- Kodaline’s Born Again
Ambient, Bass subtle. Vocal has a wider stage. Instrument tends to take over the vocals. The mids is missing. Ambient Mode works. ANC on, Bass intense. Vocal is distinct than Ambient. Has an echo and depth to it. Vocals in mids is missing. Instruments is nice to hear and the vocal blends in well.
- Halsey’s Without Me
Ambient, Instruments are sharp. Voice is a lot clear. Bass is alright. A limited sound stage feels to the music. ANC on, Instruments sound the same. Bass is amplified. Vocals a little less clear, like the small depth in it is missing. The sound stage feel is a lot more surround. The quality is nicer.
- Ta-Ku’s American Girl
Ambient, bass missing. Mids is okay. Instrument is wide. Vocals has a depth. Overall Flat sound to it. ANC on, bass is distinctive. Vocals is better, but something is missing. Instruments sounds richer. Struggles to bring the beat from the lows.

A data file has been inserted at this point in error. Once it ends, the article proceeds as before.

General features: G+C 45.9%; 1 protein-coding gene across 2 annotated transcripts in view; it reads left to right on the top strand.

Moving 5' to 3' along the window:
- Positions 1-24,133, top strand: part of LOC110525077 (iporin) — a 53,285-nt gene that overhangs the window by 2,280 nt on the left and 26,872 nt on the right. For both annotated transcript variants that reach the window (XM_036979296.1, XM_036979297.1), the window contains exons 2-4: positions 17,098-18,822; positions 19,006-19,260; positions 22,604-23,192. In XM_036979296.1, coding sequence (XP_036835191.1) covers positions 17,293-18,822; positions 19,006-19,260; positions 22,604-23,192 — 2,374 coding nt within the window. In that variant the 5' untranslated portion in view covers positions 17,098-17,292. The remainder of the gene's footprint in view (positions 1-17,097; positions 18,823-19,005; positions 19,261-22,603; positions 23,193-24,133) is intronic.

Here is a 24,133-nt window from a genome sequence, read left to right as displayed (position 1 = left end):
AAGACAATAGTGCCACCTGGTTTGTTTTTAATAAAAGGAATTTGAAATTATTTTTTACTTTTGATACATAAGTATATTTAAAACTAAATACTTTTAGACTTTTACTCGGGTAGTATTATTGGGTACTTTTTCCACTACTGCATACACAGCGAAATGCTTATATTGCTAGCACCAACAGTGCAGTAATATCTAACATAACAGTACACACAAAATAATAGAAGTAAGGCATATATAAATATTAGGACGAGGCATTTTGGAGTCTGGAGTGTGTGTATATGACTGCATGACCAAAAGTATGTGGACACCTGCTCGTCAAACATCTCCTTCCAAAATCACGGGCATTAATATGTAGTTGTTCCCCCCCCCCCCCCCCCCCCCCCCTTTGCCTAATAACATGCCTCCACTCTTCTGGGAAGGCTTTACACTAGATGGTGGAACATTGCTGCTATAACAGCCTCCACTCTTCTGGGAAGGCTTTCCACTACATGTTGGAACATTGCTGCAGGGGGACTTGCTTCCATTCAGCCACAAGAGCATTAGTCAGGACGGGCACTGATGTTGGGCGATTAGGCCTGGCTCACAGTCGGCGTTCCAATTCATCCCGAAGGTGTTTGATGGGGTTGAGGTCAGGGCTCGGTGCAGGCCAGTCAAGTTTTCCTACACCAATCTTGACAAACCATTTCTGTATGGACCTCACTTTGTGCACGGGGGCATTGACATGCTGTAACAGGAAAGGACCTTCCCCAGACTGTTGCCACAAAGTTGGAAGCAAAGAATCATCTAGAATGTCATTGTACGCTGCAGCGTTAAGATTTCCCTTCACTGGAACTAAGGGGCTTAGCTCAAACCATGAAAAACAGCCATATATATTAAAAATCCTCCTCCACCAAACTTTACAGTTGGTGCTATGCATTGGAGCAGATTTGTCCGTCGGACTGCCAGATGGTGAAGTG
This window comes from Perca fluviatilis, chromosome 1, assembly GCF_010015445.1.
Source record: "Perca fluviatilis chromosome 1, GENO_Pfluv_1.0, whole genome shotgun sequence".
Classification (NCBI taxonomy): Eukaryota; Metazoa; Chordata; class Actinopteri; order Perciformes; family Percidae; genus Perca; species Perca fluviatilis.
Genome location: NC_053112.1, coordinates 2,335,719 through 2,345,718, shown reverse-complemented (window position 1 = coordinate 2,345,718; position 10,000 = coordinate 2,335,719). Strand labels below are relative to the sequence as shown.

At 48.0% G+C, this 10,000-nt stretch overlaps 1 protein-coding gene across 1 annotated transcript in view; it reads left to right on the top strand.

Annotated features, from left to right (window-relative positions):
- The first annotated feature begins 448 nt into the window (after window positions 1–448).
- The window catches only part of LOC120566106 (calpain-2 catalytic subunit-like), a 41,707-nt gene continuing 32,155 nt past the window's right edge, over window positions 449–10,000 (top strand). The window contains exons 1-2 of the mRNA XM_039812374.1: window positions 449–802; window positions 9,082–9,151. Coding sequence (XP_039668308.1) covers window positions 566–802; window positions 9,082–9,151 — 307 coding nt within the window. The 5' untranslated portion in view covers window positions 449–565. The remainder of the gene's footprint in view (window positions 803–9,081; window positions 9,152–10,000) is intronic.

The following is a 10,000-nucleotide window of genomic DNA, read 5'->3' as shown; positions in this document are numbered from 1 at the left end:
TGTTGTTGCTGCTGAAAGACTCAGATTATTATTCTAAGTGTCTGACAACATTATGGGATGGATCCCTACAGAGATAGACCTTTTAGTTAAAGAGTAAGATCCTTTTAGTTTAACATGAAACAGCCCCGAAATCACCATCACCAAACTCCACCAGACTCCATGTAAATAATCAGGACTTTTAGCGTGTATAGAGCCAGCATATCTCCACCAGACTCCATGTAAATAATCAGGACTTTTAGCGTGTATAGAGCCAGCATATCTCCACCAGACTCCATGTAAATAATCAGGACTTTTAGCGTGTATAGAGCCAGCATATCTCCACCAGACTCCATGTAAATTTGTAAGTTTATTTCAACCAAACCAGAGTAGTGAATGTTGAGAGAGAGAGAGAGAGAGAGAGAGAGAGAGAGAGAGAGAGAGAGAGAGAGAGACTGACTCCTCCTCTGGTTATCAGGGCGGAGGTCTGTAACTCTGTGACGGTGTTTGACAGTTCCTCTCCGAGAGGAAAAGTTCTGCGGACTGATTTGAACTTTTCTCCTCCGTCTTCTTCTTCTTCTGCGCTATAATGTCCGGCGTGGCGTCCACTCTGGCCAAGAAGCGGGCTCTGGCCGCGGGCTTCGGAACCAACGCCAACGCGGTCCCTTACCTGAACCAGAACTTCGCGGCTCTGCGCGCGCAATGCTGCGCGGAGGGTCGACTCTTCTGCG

- Arianna Grande’s R.E.M
Ambient, Bass subtle. Vocals nice to hear. Instruments sound suppressed. The vocals tend to miss something. ANC on, the bass is enhanced marginally. Vocals has a depth to it. Instruments amplified. Mids is a little better.
- Billie Ellish’s Lovely
Ambient, instruments sound suppressed. Vocals isn’t as quite there yet. ANC on, Instruments sound better, little part of the bass tends to mask the essential part of the instrument. Vocals are a lot better but the mids are still not that distinctive. Has a better surround sound staging.